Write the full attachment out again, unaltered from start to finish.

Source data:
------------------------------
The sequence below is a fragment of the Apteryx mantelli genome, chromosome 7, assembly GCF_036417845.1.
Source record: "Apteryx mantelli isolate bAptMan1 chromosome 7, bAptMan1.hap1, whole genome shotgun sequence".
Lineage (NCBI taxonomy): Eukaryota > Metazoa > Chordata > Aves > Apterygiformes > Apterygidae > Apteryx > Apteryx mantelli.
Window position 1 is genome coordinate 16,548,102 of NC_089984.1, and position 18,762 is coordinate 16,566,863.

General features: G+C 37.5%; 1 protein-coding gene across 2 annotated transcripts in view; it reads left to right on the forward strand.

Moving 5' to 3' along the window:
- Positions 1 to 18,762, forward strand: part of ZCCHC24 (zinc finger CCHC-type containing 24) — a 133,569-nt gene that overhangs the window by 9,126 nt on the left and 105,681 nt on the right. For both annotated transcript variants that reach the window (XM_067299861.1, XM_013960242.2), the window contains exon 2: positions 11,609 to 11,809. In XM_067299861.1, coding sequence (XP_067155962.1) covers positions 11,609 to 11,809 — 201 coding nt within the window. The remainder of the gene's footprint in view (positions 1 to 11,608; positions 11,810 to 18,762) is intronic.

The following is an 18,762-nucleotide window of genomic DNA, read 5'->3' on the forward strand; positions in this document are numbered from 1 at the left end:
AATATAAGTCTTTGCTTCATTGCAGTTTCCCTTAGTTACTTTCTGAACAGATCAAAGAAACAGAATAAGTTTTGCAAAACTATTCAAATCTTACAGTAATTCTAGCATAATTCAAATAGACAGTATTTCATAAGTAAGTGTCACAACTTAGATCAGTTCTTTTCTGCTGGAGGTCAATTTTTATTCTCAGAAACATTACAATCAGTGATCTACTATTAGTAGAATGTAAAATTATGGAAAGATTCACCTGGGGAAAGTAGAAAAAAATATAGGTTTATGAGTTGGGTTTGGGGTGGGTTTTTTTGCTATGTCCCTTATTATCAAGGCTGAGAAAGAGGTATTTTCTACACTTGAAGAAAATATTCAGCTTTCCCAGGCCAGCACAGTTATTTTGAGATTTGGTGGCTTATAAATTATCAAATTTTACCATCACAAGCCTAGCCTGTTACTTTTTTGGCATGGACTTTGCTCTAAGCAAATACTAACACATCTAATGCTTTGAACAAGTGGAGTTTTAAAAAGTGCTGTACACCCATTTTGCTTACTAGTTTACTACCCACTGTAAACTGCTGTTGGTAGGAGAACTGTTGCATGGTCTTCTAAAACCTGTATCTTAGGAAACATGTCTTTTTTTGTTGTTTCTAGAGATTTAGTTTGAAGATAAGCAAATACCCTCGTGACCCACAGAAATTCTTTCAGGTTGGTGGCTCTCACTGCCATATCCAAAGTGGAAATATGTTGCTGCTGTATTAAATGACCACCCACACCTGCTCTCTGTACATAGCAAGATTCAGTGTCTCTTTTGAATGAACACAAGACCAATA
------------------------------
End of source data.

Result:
The sequence below is a fragment of the Apteryx mantelli genome, chromosome 7, assembly GCF_036417845.1.
Source record: "Apteryx mantelli isolate bAptMan1 chromosome 7, bAptMan1.hap1, whole genome shotgun sequence".
Lineage (NCBI taxonomy): Eukaryota > Metazoa > Chordata > Aves > Apterygiformes > Apterygidae > Apteryx > Apteryx mantelli.
Window position 1 is genome coordinate 16,548,102 of NC_089984.1, and position 18,762 is coordinate 16,566,863.

General features: G+C 37.5%; 1 protein-coding gene across 2 annotated transcripts in view; it reads left to right on the forward strand.

Moving 5' to 3' along the window:
- Positions 1 to 18,762, forward strand: part of ZCCHC24 (zinc finger CCHC-type containing 24) — a 133,569-nt gene that overhangs the window by 9,126 nt on the left and 105,681 nt on the right. For both annotated transcript variants that reach the window (XM_067299861.1, XM_013960242.2), the window contains exon 2: positions 11,609 to 11,809. In XM_067299861.1, coding sequence (XP_067155962.1) covers positions 11,609 to 11,809 — 201 coding nt within the window. The remainder of the gene's footprint in view (positions 1 to 11,608; positions 11,810 to 18,762) is intronic.

The following is an 18,762-nucleotide window of genomic DNA, read 5'->3' on the forward strand; positions in this document are numbered from 1 at the left end:
AATATAAGTCTTTGCTTCATTGCAGTTTCCCTTAGTTACTTTCTGAACAGATCAAAGAAACAGAATAAGTTTTGCAAAACTATTCAAATCTTACAGTAATTCTAGCATAATTCAAATAGACAGTATTTCATAAGTAAGTGTCACAACTTAGATCAGTTCTTTTCTGCTGGAGGTCAATTTTTATTCTCAGAAACATTACAATCAGTGATCTACTATTAGTAGAATGTAAAATTATGGAAAGATTCACCTGGGGAAAGTAGAAAAAAATATAGGTTTATGAGTTGGGTTTGGGGTGGGTTTTTTTGCTATGTCCCTTATTATCAAGGCTGAGAAAGAGGTATTTTCTACACTTGAAGAAAATATTCAGCTTTCCCAGGCCAGCACAGTTATTTTGAGATTTGGTGGCTTATAAATTATCAAATTTTACCATCACAAGCCTAGCCTGTTACTTTTTTGGCATGGACTTTGCTCTAAGCAAATACTAACACATCTAATGCTTTGAACAAGTGGAGTTTTAAAAAGTGCTGTACACCCATTTTGCTTACTAGTTTACTACCCACTGTAAACTGCTGTTGGTAGGAGAACTGTTGCATGGTCTTCTAAAACCTGTATCTTAGGAAACATGTCTTTTTTTGTTGTTTCTAGAGATTTAGTTTGAAGATAAGCAAATACCCTCGTGACCCACAGAAATTCTTTCAGGTTGGTGGCTCTCACTGCCATATCCAAAGTGGAAATATGTTGCTGCTGTATTAAATGACCACCCACACCTGCTCTCTGTACATAGCAAGATTCAGTGTCTCTTTTGAATGAACACAAGACCAATA